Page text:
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Today's Inspiration

June 26, 2012

One of the most famous recipients of electroconvulsive therapy: Ernest Hemingway shortly before his suicide in 1961.

The world breaks everyone and afterward many are strong in the broken places. But those that will not break it kills. It kills the very good and the very gentle and the very brave impartially. If you are none of these you can be sure it will kill you too but there will be no special hurry. — A Farewell to Arms. 

June 11, 2012

Finally! A chance to talk about my favorite cocktail party topics: BIPOLAR DEPRESSION and ELECTROCONVUSLIVE THERAPY!

Here are some talking points for you:

*Electroconvulsive therapy has benefits (rarely though)! It’s most often used for schizophrenics or those with severe major depression, the sort that includes periods of catatonic paralysis. Did you see Melancholia (it’s on netflix!)? It’s like how Kirsten Dunst was when her sister tried to giver her bath. Poor Kiki. Poor Beth.

*Did you catch what Beth’s brute husband said? How she spreads her legs for the first chump that comes along? Between that comment and Beth’s post-coital musings on death and the feeling of DOOM after looking at pictures of earth from space, it’s safe to assume that she’s bipolar. Especially since it sounds like she’s fucked around before, meaning, perhaps, HYPOMANIA! A distinguishing characteristic of bipolar disorder :

 Excessive involvement in pleasurable activities that have a high potential for painful consequences (e.g., the person engages in unrestrained buying sprees, sexual indiscretions, or foolish business investments)

* Bipolar didn’t even have a name in 1966, psychiatrists were still using DSM 1 from 1952! The DSM wasn’t updated until 1968. That means thirty six years where severe, manic, major, bipolar, unipolar, schizophrenia, were all lumped into one category as some sort of organic brain disorder. Thus, treatment was as blunt as the diagnosis.

*The memory loss issue with ECT is very real! A 1986 study on ECT interviewed 41 recipients of the treatment. 83 percent of women said they had experienced short and long term memory loss. Many of them had treatment in the mid sixties. Here are some quotes from the study:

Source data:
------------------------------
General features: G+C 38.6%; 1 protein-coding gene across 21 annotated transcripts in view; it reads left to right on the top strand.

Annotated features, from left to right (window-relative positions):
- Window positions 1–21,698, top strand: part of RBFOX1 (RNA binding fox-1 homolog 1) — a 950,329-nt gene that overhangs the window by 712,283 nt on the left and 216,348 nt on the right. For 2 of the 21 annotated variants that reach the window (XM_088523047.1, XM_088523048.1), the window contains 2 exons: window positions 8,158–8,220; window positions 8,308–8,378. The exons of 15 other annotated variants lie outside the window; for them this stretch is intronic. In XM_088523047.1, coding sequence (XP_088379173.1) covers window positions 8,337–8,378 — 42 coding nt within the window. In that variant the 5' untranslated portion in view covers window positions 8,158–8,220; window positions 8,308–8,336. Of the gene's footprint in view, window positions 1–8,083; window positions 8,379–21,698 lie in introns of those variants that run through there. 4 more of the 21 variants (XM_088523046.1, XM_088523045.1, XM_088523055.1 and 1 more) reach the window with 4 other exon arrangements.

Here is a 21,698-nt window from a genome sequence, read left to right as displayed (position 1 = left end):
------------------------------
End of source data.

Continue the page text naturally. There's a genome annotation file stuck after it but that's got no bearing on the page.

• ""I can’t remember my 20-year Marine Corps career…or daughter’s birth or childhood…"]
  • "Turned me into a walking zombie, killing all emotions and feelings for several months…" 
  • "It’s like a bomb being set off inside your head…literally a mind-blowing torture…"
  • "I couldn’t remember people’s names, but it gradually came back…with some prompting…"
  • "Doctor stopped returning my phone calls when I said ‘memory’s not returning…’"
Temporary bandages on permanent wounds and such. :(

1:45am  |  249 notes   |  mad men |  season 5 |  season finale |  psychiatry |  electroconvulsive therapy |  DSM |  depression |  beth 
November 17, 2009
Pete Campbell shows his upstart tendencies early on in season one when he takes that supremely German woman’s research out of Don’s trash to try to impress the Lucky Strike executives. Not surprisingly, the research is uber-Freudian in nature, discussing the controversial “death wish” theory.
Freud posited that, after World War One, people’s desire to live was counterbalanced by a sublimated aggressive streak, known colloquially as the death instinct. This instinct stemmed from a form of masochism, a wish to destroy the corporeal body.Our German lady thinks maybe this can hoity-toity up the Lucky Strike advertising! Don disagrees, because — well because you try to peddle some of that European fancy talk on a farm hand like Don and you know he is NOT IMPRESSED. Pete, on the other hand, is looking forward to an age of counter-intuitive advertising (and relying a little bit on machismo), and applies the research to smoking; if they can’t say smoking is healthy anymore, maybe they should embrace the risks. Maybe a real man would like to destroy his lungs from the inside out! Or something. The idea is definitely raw, and the Lees of Lucky Strike pretty much decide Pete’s a little crazy for even suggesting it.
Although Lee Jr. knows a little something about self-destructive urges, no?
• footnote - by Natasha Simons


Pete Campbell shows his upstart tendencies early on in season one when he takes that supremely German woman’s research out of Don’s trash to try to impress the Lucky Strike executives. Not surprisingly, the research is uber-Freudian in nature, discussing the controversial “death wish” theory.

Freud posited that, after World War One, people’s desire to live was counterbalanced by a sublimated aggressive streak, known colloquially as the death instinct. This instinct stemmed from a form of masochism, a wish to destroy the corporeal body.

Our German lady thinks maybe this can hoity-toity up the Lucky Strike advertising! Don disagrees, because — well because you try to peddle some of that European fancy talk on a farm hand like Don and you know he is NOT IMPRESSED. Pete, on the other hand, is looking forward to an age of counter-intuitive advertising (and relying a little bit on machismo), and applies the research to smoking; if they can’t say smoking is healthy anymore, maybe they should embrace the risks. Maybe a real man would like to destroy his lungs from the inside out! Or something. The idea is definitely raw, and the Lees of Lucky Strike pretty much decide Pete’s a little crazy for even suggesting it.

Although Lee Jr. knows a little something about self-destructive urges, no?

• footnote - by Natasha Simons

1:29pm  |  24 notes   |  Don Draper |  Peter Campbell |  death wish |  freud |  lucky strike |  mad men season 1 |  psychiatry |  smoking |  Don Draper